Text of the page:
Significance and Use
5.1 The primary purpose of the unconfined compression test is to quickly obtain a measure of compressive strength for those soils that possess sufficient cohesion to permit testing in the unconfined state.
5.2 Samples of soils having slickensided or fissured structure, samples of some types of loess, very soft clays, dry and crumbly soils and varved materials, or samples containing significant portions of silt or sand, or both (all of which usually exhibit cohesive properties), frequently display higher shear strengths when tested in accordance with Test Method . Also, unsaturated soils will usually exhibit different shear strengths when tested in accordance with Test Method .
5.3 If tests on the same sample in both its intact and remolded states are performed, the sensitivity of the material can be determined. This method of determining sensitivity is suitable only for soils that can retain a stable specimen shape in the remolded state.
Note 2: For soils that will not retain a stable shape, a vane shear test or Test Method can be used to determine sensitivity.
Note 3: The quality of the result produced by this standard is dependent on the competence of the personnel performing it, and the suitability of the equipment and facilities used. Agencies that meet the criteria of Practice are generally considered capable of competent and objective testing/sampling/inspection. Users of this standard are cautioned that compliance with Practice does not in itself ensure reliable results. Reliable results depend on many factors; Practice provides a means of evaluating some of those factors.
1.1 This test method covers the determination of the unconfined compressive strength of cohesive soil in the intact, remolded, or reconstituted condition, using strain-controlled application of the axial load.
1.2 This test method provides an approximate value of the strength of cohesive soils in terms of total stresses.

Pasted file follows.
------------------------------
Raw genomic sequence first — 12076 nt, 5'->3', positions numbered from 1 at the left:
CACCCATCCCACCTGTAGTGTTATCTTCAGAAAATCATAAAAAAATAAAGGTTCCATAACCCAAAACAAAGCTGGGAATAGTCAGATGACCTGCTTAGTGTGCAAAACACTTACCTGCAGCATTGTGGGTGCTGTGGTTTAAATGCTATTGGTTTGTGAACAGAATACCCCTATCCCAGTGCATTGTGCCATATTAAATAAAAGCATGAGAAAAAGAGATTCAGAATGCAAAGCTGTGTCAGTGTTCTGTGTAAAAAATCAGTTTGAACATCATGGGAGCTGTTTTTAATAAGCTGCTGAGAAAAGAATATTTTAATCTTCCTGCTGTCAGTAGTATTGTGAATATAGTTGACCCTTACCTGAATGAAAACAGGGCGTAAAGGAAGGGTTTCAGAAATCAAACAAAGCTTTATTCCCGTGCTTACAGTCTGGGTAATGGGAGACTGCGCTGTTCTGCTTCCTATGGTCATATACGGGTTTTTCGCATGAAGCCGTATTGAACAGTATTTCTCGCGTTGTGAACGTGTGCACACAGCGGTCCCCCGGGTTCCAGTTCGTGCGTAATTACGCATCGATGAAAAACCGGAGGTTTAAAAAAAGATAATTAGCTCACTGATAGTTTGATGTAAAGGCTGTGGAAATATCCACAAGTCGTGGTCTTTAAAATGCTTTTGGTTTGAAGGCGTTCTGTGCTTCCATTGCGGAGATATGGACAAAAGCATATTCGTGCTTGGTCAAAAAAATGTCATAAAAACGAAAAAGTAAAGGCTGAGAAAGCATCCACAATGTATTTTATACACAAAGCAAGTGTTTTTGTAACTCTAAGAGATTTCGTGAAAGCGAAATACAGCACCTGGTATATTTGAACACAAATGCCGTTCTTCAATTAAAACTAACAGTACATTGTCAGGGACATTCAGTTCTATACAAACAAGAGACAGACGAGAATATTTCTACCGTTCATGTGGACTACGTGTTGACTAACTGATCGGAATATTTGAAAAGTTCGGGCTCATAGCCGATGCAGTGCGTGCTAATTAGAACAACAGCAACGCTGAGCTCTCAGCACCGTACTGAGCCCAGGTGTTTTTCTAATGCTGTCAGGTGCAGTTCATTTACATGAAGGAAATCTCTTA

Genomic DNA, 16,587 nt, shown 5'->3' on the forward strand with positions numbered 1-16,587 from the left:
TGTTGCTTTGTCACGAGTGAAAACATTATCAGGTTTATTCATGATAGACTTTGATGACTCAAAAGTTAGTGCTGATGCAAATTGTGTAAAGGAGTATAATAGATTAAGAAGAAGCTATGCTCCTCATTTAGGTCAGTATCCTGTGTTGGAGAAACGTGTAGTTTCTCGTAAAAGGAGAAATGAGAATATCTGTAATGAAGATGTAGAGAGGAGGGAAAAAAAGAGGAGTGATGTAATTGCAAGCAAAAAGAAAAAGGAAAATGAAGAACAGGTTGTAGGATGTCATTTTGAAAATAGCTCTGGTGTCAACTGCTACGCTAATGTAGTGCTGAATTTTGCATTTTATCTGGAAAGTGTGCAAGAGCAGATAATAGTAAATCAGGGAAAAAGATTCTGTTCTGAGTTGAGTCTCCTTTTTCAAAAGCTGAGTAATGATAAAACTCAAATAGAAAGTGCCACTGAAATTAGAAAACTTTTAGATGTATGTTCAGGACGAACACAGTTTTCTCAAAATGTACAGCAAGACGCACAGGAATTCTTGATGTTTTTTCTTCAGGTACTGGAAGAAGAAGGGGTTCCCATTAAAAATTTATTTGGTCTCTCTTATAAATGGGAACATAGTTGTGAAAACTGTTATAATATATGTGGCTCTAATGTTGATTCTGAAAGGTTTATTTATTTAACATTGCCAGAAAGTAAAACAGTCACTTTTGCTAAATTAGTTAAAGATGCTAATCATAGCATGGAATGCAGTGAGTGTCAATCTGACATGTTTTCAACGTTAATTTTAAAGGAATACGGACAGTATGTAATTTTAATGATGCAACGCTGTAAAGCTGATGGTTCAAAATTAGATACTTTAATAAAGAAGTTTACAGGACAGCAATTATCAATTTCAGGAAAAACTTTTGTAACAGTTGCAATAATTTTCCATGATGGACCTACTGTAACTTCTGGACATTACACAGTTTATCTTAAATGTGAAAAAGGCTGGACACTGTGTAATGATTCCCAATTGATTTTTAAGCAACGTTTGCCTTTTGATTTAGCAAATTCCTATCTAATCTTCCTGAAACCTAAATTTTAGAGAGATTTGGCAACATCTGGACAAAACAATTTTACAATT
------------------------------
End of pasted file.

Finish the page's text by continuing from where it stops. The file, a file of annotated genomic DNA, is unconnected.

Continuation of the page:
1.3 This test method is applicable only to cohesive materials which will not expel or bleed water (water expelled from the soil due to deformation or compaction) during the loading portion of the test and which will retain intrinsic strength after removal of confining pressures, such as clays or cemented soils. Dry and crumbly soils, fissured or varved materials, silts, peats, and sands cannot be tested with this method to obtain valid unconfined compression strength values.
Note 1: The determination of the unconsolidated, undrained strength of cohesive soils with lateral confinement is covered by Test Method .
1.4 This test method is not a substitute for Test Method .
1.5 All observed and calculated values shall conform to the guidelines for significant digits and rounding established in Practice , unless superseded by this standard.
1.5.1 The procedures used to specify how data are collected/recorded and calculated in this test method are regarded as the industry standard. In addition, they are representative of the significant digits that should generally be retained. The procedures used do not consider material variation, purpose for obtaining the data, special purpose studies, or any considerations for the user's objectives; and it is common practice to increase or reduce significant digits of reported data to commensurate with these considerations. It is beyond the scope of this test method to consider significant digits used in analysis methods for engineering design.
1.6 The values stated in either SI units or inch-pound units are to be regarded separately as standard. The values stated in each system may not be exact equivalents; therefore, each system shall be used independently of the other. Combining values from the two systems may result in non-conformance with the standard.
1.6.1 The gravitational system of inch-pound units is used when dealing with inch-pound units. In this system, the pound (lbf) represents a unit of force (weight), while the unit for mass is slugs. The rationalized slug unit is not given, unless dynamic (F = ma) calculations are involved.
1.6.2 It is common practice in the engineering/construction profession to concurrently use pounds to represent both a unit of mass (lbm) and of force (lbf). This implicitly combines two separate systems of units; that is, the absolute system and the gravitational system. It is scientifically undesirable to combine the use of two separate sets of inch-pound units within a single standard. As stated, this standard includes the gravitational system of inch-pound units and does not use/present the slug unit for mass. However, the use of balances or scales recording pounds of mass (lbm) or recording density in lbm/ft3 shall not be regarded as nonconformance with this standard.
1.7 This standard does not purport to address all of the safety problems, if any, associated with its use. It is the responsibility of the user of this standard to establish appropriate safety and health practices and determine the applicability of regulatory limitations prior to use.